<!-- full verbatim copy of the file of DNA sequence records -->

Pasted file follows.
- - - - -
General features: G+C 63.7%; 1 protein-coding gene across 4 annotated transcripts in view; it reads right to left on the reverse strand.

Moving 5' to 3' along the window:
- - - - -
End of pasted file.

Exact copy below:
General features: G+C 63.7%; 1 protein-coding gene across 4 annotated transcripts in view; it reads right to left on the reverse strand.

Moving 5' to 3' along the window: